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ELECTROMYOGRAPHY OF SPINAL CORD INJURED RODENTS TRAINED BY NEUROMUSCULAR ELECTRICAL STIMULATION TIMED TO ROBOTIC TREADMILL TRAINING by Sina Askari A Dissertation Presented to the FACULTY OF THE USC GRADUATE SCHOOL UNIVERSITY OF SOUTHERN CALIFORNIA In Partial Ful llment of the Requirements for the Degree MASTER OF SCIENCE (BIOMEDICAL ENGINEERING) August 2012 Copyright 2012 Sina Askari
|Title||Electromyography of spinal cord injured rodents trained by neuromuscular electrical stimulation timed to robotic treadmill training|
|Degree||Master of Science|
|Degree program||Biomedical Engineering|
|School||Viterbi School of Engineering|
|Advisor (committee chair)||
Grzywacz, Norberto M.
Won, Deborah S.
|Advisor (committee member)||
Weiland, James D.
Loeb, Gerald E.
|Abstract||Neuromuscular electrical stimulation (NMES) has been used as a therapeutic tool for patients of neuromotor dysfunction to effectively regain some motor functions. It achieves this restoration of function by causing muscle contractions by applying electrical impulses to peripheral nerves. ❧ We have developed an NMES system for a rodent model of spinal cord injury (SCI) with the long term goal of creating a therapy which restores control over stepping back to the spinal circuitry. The therapy times NMES applied to the tibialis anterior (TA) ankle flexor muscle at the initial portion of the swing phase during robotic treadmill training (RTT) in an attempt to reinforce afferent activity generated just during treadmill stepping. ❧ Two studies were conducted to evaluate our proposed NMES+RTT therapy. In the first study, we compared the changes in electromyographic (EMG) activity of spinally contused rats who received NMES timed to the afferent feedback generated during robotic treadmill training (RTT) with rats receiving patterned NMES but randomly timed with respect to their hindlimb movements. The results indicated that stimulation appropriately timed to robotically treadmill training reshaped the EMG profile such that the EMG energy was concentrated during the initial portion of the swing phase, the same portion of the gait cycle during which stimulation was applied during training; in contrast, patterned stimulation alone did not lead to any consistent pattern in the EMG profile. ❧ We conducted a second study with a longitudinal cross-over design to compare the effect of NMES+RTT on modifications in EMG activity with that of RTT only. On average, both types of training helped to modulate TA EMG activity over a gait cycle, resulting in more consistent EMG profiles across steps with peaks occurring just before or at the beginning of the swing phase, when ankle flexion is most needed. RTT appeared to be important for helping rats to generate appropriate muscle activation for stepping. However, NMES+RTT resulted in EMG activation being concentrated during the initial swing phase more than RTT only. We also studied the stepping trajectory performances of each individual rats within each group. The result suggests that NMES+RTT therapy exhibits more consistent stepping and more like pre-programmed trajectory. These improvements were consistent with the notion that NMES timed appropriately to hindlimb stepping could help to reinforce the motor learning that is induced by afferent activity generated by treadmill training. ❧ The work presented in this thesis contributes to a better understanding of how NMES therapy could be designed to induce long-term changes in motor control of stepping and thus eventually lead to a therapy to better rehabilitate walking in spinal cord injury patients.|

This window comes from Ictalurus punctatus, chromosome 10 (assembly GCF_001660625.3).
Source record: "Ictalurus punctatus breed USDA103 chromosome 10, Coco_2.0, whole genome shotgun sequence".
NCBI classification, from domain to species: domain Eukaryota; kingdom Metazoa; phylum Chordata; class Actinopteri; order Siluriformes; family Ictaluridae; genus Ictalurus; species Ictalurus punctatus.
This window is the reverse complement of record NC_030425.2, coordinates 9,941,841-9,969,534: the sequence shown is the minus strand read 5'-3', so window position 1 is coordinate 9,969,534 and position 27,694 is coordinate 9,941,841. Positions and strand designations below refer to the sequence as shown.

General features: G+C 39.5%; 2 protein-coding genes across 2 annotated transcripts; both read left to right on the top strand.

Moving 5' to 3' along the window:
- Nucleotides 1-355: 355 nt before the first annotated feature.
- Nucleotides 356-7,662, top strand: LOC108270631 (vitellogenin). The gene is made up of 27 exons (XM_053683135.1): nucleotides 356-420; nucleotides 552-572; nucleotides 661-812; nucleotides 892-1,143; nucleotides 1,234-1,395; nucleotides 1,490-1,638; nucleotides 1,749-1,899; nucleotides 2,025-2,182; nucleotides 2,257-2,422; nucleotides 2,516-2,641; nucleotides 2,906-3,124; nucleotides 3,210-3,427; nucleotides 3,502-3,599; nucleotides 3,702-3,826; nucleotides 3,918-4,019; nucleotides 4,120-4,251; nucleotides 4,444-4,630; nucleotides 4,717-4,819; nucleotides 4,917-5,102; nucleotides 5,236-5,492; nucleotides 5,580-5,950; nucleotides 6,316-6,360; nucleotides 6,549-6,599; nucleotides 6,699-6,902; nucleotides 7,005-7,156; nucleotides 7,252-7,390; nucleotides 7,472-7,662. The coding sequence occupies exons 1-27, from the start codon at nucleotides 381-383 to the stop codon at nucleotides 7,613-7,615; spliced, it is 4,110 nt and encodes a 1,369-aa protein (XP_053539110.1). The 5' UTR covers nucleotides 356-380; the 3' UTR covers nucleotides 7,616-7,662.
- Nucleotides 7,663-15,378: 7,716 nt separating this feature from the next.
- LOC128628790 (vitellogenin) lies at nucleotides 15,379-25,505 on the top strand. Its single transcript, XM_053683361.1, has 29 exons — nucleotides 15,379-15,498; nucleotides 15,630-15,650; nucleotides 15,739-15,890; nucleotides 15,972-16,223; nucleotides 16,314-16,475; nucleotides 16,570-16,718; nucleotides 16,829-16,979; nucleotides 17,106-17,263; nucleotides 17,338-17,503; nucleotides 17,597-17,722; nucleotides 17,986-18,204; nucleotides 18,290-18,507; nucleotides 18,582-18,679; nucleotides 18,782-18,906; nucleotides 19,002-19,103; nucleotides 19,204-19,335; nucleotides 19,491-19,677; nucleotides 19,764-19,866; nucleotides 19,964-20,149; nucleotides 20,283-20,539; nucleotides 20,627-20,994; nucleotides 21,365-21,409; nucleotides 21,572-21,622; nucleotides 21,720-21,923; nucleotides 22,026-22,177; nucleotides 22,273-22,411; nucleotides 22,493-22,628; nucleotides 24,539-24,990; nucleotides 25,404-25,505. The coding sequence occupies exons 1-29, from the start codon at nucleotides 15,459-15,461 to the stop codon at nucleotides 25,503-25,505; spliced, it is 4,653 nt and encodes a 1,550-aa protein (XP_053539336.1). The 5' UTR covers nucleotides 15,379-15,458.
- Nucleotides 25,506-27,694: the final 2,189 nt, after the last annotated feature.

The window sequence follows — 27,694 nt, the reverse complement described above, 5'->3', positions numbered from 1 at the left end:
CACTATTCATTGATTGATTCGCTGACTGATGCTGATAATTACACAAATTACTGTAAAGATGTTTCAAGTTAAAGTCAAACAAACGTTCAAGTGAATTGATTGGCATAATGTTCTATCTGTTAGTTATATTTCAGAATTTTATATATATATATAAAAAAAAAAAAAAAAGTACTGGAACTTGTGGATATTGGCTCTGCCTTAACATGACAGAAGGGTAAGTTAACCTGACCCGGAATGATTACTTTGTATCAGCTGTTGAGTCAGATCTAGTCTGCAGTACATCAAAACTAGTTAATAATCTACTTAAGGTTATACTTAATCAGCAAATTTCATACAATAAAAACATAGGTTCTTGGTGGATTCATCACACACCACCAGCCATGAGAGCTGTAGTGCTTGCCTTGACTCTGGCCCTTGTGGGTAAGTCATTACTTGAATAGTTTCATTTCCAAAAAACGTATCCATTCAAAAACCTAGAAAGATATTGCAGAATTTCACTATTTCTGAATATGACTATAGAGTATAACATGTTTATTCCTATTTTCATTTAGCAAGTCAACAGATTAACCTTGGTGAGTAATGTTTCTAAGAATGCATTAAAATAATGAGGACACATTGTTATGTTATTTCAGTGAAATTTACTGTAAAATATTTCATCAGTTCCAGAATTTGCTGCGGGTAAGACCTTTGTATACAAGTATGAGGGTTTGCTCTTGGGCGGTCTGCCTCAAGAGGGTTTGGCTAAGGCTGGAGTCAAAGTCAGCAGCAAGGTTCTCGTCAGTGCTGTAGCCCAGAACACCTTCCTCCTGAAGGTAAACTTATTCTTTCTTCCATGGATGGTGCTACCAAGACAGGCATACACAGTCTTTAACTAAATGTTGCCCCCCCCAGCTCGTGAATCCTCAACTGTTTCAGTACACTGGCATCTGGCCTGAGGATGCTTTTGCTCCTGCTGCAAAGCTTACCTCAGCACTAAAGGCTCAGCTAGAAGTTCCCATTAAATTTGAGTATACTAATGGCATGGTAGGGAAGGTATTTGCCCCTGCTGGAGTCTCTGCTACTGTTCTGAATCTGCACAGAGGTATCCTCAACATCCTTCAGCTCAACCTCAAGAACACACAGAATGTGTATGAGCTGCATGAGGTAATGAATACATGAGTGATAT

|Keyword||EMG processing and applications; motor neuroprostheses; neuromuscular stimulation; neuromuscular systems|
|Part of collection||University of Southern California dissertations and theses|
|Publisher (of the original version)||University of Southern California|
|Place of publication (of the original version)||Los Angeles, California|
|Publisher (of the digital version)||University of Southern California. Libraries|
|Provenance||Electronically uploaded by the author|
|Legacy record ID||usctheses-m|
|Contributing entity||University of Southern California|
|Physical access||The author retains rights to his/her dissertation, thesis or other graduate work according to U.S. copyright law. Electronic access is being provided by the USC Libraries in agreement with the author, as the original true and official version of the work, but does not grant the reader permission to use the work if the desired use is covered by copyright. It is the author, as rights holder, who must provide use permission if such use is covered by copyright. The original signature page accompanying the original submission of the work to the USC Libraries is retained by the USC Libraries and a copy of it may be obtained by authorized requesters contacting the repository e-mail address given.|
|Repository name||University of Southern California Digital Library|
|Repository address||USC Digital Library, University of Southern California, University Park Campus MC 7002, 106 University Village, Los Angeles, California 90089-7002, USA|
|Contributing entity||University of Southern California|
|Full text||ELECTROMYOGRAPHY OF SPINAL CORD INJURED RODENTS TRAINED BY NEUROMUSCULAR ELECTRICAL STIMULATION TIMED TO ROBOTIC TREADMILL TRAINING by Sina Askari A Dissertation Presented to the FACULTY OF THE USC GRADUATE SCHOOL UNIVERSITY OF SOUTHERN CALIFORNIA In Partial Ful llment of the Requirements for the Degree MASTER OF SCIENCE (BIOMEDICAL ENGINEERING) August 2012 Copyright 2012 Sina Askari|